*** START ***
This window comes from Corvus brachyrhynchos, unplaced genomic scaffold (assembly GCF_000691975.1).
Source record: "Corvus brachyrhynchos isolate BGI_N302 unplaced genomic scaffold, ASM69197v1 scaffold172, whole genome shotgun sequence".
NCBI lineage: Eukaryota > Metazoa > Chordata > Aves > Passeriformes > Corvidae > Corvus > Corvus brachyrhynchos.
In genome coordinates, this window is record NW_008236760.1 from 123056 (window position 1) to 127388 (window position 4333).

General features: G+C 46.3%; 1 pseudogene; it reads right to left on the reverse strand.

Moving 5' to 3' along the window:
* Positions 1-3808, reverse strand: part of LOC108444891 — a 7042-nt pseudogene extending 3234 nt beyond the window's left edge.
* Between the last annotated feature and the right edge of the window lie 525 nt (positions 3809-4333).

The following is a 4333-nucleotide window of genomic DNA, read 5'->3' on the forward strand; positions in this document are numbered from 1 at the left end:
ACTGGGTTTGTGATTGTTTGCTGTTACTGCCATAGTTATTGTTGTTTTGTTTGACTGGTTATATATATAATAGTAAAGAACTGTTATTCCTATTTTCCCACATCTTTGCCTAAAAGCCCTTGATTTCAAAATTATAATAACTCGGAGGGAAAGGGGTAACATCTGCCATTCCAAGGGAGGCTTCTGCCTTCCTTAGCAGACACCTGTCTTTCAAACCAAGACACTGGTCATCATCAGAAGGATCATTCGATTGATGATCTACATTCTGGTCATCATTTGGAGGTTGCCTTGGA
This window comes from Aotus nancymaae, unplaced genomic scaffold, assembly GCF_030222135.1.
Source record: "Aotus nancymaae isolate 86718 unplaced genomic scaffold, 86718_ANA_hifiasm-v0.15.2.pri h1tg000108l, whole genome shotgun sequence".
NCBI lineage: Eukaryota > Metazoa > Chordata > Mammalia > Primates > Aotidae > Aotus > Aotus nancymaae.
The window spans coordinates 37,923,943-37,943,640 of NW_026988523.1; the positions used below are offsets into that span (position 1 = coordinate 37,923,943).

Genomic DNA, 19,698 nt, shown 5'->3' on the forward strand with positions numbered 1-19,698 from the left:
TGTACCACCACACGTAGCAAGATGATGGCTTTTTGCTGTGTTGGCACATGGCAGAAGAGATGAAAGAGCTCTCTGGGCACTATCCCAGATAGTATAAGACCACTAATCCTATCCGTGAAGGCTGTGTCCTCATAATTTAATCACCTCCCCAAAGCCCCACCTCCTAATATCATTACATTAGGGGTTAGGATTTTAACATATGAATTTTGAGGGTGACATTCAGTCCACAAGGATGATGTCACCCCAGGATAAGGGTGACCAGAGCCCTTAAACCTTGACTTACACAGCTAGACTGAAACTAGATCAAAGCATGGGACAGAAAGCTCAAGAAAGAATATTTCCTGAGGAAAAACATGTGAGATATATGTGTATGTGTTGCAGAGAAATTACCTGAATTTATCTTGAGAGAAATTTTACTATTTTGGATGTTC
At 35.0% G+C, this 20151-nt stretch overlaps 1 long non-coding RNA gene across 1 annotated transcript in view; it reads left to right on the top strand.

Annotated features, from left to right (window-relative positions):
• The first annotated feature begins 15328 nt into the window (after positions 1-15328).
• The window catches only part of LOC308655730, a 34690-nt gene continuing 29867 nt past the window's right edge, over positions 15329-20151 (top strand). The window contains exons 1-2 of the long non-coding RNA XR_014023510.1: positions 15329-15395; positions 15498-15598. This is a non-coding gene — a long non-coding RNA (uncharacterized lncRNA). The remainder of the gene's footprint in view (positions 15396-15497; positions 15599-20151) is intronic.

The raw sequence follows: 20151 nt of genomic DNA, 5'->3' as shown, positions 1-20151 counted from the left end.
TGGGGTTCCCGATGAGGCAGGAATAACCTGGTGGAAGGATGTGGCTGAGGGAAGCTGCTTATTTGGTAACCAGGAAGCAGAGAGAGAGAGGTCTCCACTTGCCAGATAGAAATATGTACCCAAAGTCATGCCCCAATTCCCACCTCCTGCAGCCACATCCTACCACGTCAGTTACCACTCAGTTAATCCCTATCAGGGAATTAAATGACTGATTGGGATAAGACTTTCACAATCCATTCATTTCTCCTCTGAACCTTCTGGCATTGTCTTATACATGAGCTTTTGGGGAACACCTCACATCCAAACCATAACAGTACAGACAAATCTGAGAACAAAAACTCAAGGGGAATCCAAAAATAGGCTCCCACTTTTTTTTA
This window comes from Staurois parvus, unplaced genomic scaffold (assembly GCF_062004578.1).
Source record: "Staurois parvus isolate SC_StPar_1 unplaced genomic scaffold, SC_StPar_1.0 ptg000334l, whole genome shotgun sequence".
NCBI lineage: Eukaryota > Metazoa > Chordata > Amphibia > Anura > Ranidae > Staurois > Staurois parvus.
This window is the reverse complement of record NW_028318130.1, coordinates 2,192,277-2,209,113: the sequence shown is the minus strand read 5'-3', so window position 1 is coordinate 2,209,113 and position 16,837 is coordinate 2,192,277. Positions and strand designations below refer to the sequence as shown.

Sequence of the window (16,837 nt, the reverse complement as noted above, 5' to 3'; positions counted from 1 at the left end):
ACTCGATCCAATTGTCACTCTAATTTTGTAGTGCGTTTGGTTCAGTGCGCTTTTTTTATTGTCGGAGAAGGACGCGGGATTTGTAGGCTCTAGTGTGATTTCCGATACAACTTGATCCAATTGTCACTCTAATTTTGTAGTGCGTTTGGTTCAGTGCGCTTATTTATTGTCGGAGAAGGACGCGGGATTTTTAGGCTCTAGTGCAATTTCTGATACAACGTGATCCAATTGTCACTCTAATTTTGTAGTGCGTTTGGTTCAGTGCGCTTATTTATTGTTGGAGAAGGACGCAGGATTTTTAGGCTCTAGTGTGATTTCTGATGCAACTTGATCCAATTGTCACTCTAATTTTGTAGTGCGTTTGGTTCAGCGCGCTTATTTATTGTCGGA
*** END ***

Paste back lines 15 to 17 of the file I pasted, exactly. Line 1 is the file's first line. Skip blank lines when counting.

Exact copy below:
Genomic DNA, 19,698 nt, shown 5'->3' on the forward strand with positions numbered 1-19,698 from the left:
TGTACCACCACACGTAGCAAGATGATGGCTTTTTGCTGTGTTGGCACATGGCAGAAGAGATGAAAGAGCTCTCTGGGCACTATCCCAGATAGTATAAGACCACTAATCCTATCCGTGAAGGCTGTGTCCTCATAATTTAATCACCTCCCCAAAGCCCCACCTCCTAATATCATTACATTAGGGGTTAGGATTTTAACATATGAATTTTGAGGGTGACATTCAGTCCACAAGGATGATGTCACCCCAGGATAAGGGTGACCAGAGCCCTTAAACCTTGACTTACACAGCTAGACTGAAACTAGATCAAAGCATGGGACAGAAAGCTCAAGAAAGAATATTTCCTGAGGAAAAACATGTGAGATATATGTGTATGTGTTGCAGAGAAATTACCTGAATTTATCTTGAGAGAAATTTTACTATTTTGGATGTTC
At 35.0% G+C, this 20151-nt stretch overlaps 1 long non-coding RNA gene across 1 annotated transcript in view; it reads left to right on the top strand.